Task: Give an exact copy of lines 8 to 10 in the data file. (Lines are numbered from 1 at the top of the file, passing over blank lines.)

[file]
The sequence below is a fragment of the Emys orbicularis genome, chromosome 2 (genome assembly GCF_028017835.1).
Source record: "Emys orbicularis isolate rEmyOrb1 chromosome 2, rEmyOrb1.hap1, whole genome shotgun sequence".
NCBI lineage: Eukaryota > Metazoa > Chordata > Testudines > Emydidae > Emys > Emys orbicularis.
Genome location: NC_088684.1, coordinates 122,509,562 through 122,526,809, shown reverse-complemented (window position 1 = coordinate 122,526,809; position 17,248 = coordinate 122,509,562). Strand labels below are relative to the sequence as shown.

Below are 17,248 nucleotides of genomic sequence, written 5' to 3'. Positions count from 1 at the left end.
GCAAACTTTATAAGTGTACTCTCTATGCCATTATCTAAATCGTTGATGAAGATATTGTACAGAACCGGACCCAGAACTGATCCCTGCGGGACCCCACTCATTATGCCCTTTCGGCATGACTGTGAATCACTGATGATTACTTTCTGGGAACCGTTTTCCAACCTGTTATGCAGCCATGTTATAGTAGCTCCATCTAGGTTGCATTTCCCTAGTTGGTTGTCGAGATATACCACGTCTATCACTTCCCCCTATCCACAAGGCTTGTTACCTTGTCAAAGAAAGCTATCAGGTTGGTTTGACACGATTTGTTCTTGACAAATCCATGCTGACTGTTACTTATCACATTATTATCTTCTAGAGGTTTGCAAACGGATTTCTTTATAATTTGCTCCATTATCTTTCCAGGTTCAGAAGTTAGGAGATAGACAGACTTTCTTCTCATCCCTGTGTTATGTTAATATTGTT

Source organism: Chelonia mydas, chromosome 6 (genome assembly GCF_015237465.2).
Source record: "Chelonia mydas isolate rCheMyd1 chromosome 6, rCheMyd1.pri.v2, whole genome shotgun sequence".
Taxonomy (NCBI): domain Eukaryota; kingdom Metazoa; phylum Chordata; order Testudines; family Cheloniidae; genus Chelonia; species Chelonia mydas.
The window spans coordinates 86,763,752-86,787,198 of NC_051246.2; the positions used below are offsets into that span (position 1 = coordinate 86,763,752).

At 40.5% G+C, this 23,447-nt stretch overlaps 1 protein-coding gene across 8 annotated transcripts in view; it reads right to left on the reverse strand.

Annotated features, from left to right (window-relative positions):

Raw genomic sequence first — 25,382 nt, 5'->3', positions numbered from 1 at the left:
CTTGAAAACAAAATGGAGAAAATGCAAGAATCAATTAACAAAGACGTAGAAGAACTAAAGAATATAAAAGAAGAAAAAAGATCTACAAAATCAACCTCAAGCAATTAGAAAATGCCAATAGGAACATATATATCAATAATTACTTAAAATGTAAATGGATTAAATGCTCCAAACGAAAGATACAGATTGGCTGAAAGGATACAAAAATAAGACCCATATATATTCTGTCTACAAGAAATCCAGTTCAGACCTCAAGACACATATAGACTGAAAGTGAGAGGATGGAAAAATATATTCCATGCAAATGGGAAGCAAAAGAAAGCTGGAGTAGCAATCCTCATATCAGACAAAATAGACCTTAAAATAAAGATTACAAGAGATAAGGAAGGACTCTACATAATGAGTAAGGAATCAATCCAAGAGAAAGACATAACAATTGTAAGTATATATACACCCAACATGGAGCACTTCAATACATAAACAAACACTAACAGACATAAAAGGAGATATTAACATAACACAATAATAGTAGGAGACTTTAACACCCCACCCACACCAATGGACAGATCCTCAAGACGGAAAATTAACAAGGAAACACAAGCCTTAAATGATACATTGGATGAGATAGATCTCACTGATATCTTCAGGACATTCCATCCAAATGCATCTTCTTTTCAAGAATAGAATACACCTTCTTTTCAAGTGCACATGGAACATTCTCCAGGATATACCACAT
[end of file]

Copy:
Source record: "Chelonia mydas isolate rCheMyd1 chromosome 6, rCheMyd1.pri.v2, whole genome shotgun sequence".
Taxonomy (NCBI): domain Eukaryota; kingdom Metazoa; phylum Chordata; order Testudines; family Cheloniidae; genus Chelonia; species Chelonia mydas.
The window spans coordinates 86,763,752-86,787,198 of NC_051246.2; the positions used below are offsets into that span (position 1 = coordinate 86,763,752).